The teacher I am working with has created a three week simulation that aims toward helping students learn about the problems behind totalitarian governments—or governments where one person holds absolute power. On the first day of the simulation, the teacher explained the activity and had the students vote on a fellow class member who would act as the dictator for the following three weeks. The dictator choose a select number of his peers he could trust, and placed them into positions of power such as minister of propaganda (a student who promotes absolute obedience to the dictator through posters and music), secret police (students whose identities are unknown and look for any signs of disloyalty to the dictator), and national military (students who make sure everyone is obeying the classroom laws created by the dictator).
Within one day, I watched this class of independent high school seniors transform into mindless drones who did nothing but serve the dictator. A strict schedule was followed every day. Students would stand and salute the dictator as he entered the room. Students would then sing a state anthem, which contained verses that praised the dictator for his perfection. The dictator would then command the students to chant the state motto as loud as they could and in unison. Finally, the students would present the dictator with gifts—an assignment that was expected from all the students.
When these daily routines were completed, the dictator would give a ten minute speech about the importance of loyalty to the state, and then ask for the students to report any activity of disloyalty. If anyone was accused, the dictator would hold a trial in which he would be the judge, jury, and executioner. Any student found guilty of treason was banished from the simulation, and would be required to spend the rest of the day writing a two page paper on a totalitarian dicator from hisotry.
While rebellion during the class time was forbidden, it was encouraged after school, and many students tried their best to spread anti-totalitarian messages through underground newspapers, secret propaganda, and even a website for rebels. All these were organized and run by students who felt as if they were oppressed by the dictator.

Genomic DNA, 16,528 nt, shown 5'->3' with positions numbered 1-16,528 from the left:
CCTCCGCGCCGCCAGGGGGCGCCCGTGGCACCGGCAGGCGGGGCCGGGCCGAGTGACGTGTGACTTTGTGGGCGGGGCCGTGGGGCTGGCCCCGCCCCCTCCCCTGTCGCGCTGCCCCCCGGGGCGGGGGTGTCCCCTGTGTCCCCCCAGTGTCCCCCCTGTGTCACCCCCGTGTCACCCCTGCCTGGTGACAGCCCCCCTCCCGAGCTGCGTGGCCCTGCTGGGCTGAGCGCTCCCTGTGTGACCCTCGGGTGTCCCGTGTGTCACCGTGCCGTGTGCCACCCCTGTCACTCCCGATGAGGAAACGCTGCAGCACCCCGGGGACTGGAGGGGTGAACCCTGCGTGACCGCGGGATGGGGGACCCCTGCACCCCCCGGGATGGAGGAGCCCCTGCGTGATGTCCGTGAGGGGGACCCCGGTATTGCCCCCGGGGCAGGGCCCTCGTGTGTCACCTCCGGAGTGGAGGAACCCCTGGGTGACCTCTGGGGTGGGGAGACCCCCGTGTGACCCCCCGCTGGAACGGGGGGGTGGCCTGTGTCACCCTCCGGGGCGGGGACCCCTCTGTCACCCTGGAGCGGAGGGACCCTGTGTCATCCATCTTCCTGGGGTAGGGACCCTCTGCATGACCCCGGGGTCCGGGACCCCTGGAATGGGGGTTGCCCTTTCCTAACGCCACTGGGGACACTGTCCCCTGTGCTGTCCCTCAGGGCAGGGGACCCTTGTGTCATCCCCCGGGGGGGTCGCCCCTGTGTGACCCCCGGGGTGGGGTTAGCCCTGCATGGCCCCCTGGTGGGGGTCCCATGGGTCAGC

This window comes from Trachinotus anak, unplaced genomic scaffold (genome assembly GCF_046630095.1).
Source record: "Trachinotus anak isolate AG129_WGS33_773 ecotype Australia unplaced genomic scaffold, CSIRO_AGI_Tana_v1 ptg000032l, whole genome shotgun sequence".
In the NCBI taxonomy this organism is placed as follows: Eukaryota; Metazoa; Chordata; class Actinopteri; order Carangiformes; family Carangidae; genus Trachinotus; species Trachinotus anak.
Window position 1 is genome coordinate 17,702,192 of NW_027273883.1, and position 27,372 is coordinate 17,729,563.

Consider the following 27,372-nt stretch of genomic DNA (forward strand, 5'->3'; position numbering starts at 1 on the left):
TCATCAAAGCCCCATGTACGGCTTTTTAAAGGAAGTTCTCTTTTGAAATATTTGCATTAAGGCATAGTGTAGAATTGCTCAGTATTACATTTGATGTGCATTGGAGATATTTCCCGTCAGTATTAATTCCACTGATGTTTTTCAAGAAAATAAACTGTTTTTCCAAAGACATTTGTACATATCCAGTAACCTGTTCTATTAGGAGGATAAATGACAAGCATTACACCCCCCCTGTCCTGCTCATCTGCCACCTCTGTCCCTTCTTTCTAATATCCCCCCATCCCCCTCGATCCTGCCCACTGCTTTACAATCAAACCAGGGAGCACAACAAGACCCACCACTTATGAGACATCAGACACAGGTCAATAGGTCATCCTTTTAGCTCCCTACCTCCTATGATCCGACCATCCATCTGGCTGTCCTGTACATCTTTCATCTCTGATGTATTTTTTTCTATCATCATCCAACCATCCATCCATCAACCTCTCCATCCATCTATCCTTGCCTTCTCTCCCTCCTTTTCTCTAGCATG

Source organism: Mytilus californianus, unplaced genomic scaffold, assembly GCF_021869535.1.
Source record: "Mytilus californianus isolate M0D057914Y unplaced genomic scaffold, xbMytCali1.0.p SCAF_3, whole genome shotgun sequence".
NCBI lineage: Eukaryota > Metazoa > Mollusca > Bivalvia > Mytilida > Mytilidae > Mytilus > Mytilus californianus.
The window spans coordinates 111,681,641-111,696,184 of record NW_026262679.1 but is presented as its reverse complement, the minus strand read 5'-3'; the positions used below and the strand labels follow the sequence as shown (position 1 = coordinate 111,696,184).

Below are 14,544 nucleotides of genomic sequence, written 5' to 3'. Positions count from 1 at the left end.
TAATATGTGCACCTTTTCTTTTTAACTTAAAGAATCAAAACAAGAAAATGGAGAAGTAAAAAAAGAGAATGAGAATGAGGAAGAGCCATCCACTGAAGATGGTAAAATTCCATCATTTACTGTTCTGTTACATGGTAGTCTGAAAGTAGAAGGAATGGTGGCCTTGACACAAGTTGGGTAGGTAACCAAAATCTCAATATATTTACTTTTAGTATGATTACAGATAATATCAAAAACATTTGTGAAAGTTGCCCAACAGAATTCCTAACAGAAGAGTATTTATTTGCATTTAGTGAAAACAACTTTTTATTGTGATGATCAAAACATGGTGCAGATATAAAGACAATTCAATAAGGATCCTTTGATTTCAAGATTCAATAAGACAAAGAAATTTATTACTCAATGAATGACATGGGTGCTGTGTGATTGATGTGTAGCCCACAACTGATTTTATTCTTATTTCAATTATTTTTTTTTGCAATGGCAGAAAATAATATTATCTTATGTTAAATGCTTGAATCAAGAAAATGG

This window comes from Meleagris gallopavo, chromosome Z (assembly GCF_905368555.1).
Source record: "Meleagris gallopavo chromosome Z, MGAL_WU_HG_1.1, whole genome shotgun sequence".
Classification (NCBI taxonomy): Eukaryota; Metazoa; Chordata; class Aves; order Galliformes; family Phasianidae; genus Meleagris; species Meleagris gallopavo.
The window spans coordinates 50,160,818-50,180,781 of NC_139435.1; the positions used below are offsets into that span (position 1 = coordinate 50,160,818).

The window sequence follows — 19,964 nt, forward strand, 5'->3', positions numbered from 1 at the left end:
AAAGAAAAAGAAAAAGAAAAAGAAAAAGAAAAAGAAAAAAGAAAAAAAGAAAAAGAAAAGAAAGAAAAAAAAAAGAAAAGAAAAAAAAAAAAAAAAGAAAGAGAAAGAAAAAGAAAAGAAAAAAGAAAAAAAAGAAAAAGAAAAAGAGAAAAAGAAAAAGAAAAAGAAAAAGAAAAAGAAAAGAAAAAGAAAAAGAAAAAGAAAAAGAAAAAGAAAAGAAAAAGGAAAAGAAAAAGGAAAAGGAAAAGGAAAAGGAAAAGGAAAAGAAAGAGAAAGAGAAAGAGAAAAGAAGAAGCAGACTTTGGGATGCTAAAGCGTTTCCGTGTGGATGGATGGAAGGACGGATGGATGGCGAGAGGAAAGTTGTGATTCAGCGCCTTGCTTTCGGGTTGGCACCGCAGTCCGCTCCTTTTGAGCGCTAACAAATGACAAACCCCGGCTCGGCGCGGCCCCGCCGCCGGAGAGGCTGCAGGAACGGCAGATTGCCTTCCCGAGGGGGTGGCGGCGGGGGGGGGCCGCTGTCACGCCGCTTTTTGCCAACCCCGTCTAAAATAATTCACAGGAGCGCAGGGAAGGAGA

Even though I was a simple observer of the simulation, I felt disturbed and even scared during the simulation. Watching thirty five students stand in unison and chant the state motto every day in complete unison brought to mind pictures of Nazi Germany and unfailing loyalty to the state. Watching the heated trials of treason students was also unsettling. These students, with their limited understanding of rhetoric, would try desperately to defend themselves as their classmates threw upon them accusation after accusation. Many of these were allegations were false, and only served to help the accuser gain favor in the eyes of the dictator. Nonetheless, the dictator often found favor in declaring people guilty.
On the final day of the simulation, the teacher declared the simulation over, and each student returned to their respective roles as learners. For the next eighty minutes, students spoken openly about their three week experience. They shared their fears, anxieties, and frustrations of being subjected to an all-powerful dictator. Students who started secret underground rebellions felt like they learned the most about totalitarianism since they independently researched reasons why such a system of government was ineffective. Many of them cited philosophers such as John Locke and Thomas Jefferson to prove their points—knowledge that these students would have probably not enjoyed learning through simple classroom lectures.
Overall, I felt like this was an incredible experience for the students I worked with during my three week classroom experience. Not only did students learn—from first had experience—the dangers of totalitarianism, they could explain why dictators such as Hitler and Stalin were so effective at staying in power. Student could also explain the role of propaganda in pushing political agendas. It is important to note that there were several permission forms each student had to sign before participating in the simulation, as well as a stern lecture from the teacher before the activity about what was appropriate behavior during the activity. Additionally, like the students I worked with, I walked away from the experience with a greater appreciation for democracy–which, after all, is the goal of a U.S. Citizenship and Government class. I’d like to hear from any future teachers. Have you seen effective simulations used in your own practicum experiences? What made them effective, and how did the students learn from them?